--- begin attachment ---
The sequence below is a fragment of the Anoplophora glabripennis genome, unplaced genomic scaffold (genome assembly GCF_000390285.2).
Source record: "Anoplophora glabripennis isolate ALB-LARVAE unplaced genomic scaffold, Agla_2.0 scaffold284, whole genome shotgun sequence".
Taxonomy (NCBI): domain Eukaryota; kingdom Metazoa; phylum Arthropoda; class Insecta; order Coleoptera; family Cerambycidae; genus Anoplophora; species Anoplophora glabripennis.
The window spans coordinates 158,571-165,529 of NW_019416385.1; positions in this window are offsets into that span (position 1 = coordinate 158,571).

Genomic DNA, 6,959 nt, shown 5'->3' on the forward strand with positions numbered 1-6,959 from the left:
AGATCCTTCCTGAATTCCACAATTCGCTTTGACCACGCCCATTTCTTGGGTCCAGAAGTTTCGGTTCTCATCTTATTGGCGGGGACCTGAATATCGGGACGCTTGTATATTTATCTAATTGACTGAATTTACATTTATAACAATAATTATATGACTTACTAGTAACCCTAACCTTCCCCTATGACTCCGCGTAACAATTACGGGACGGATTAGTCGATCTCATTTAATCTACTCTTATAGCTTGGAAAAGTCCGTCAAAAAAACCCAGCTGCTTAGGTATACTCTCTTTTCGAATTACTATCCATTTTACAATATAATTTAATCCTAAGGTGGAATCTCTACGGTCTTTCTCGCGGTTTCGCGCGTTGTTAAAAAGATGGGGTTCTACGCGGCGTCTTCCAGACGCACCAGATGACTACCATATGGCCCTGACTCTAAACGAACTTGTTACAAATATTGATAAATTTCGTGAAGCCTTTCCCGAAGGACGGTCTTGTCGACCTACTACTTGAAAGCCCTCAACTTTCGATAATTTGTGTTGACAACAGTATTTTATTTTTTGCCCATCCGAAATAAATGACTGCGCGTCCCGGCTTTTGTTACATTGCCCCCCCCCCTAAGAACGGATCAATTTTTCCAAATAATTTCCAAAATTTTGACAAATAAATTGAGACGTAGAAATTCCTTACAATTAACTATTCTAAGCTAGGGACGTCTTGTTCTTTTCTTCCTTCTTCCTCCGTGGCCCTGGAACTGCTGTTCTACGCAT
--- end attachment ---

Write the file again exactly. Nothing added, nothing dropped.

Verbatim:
The sequence below is a fragment of the Anoplophora glabripennis genome, unplaced genomic scaffold (genome assembly GCF_000390285.2).
Source record: "Anoplophora glabripennis isolate ALB-LARVAE unplaced genomic scaffold, Agla_2.0 scaffold284, whole genome shotgun sequence".
Taxonomy (NCBI): domain Eukaryota; kingdom Metazoa; phylum Arthropoda; class Insecta; order Coleoptera; family Cerambycidae; genus Anoplophora; species Anoplophora glabripennis.
The window spans coordinates 158,571-165,529 of NW_019416385.1; positions in this window are offsets into that span (position 1 = coordinate 158,571).

Genomic DNA, 6,959 nt, shown 5'->3' on the forward strand with positions numbered 1-6,959 from the left:
AGATCCTTCCTGAATTCCACAATTCGCTTTGACCACGCCCATTTCTTGGGTCCAGAAGTTTCGGTTCTCATCTTATTGGCGGGGACCTGAATATCGGGACGCTTGTATATTTATCTAATTGACTGAATTTACATTTATAACAATAATTATATGACTTACTAGTAACCCTAACCTTCCCCTATGACTCCGCGTAACAATTACGGGACGGATTAGTCGATCTCATTTAATCTACTCTTATAGCTTGGAAAAGTCCGTCAAAAAAACCCAGCTGCTTAGGTATACTCTCTTTTCGAATTACTATCCATTTTACAATATAATTTAATCCTAAGGTGGAATCTCTACGGTCTTTCTCGCGGTTTCGCGCGTTGTTAAAAAGATGGGGTTCTACGCGGCGTCTTCCAGACGCACCAGATGACTACCATATGGCCCTGACTCTAAACGAACTTGTTACAAATATTGATAAATTTCGTGAAGCCTTTCCCGAAGGACGGTCTTGTCGACCTACTACTTGAAAGCCCTCAACTTTCGATAATTTGTGTTGACAACAGTATTTTATTTTTTGCCCATCCGAAATAAATGACTGCGCGTCCCGGCTTTTGTTACATTGCCCCCCCCCCTAAGAACGGATCAATTTTTCCAAATAATTTCCAAAATTTTGACAAATAAATTGAGACGTAGAAATTCCTTACAATTAACTATTCTAAGCTAGGGACGTCTTGTTCTTTTCTTCCTTCTTCCTCCGTGGCCCTGGAACTGCTGTTCTACGCAT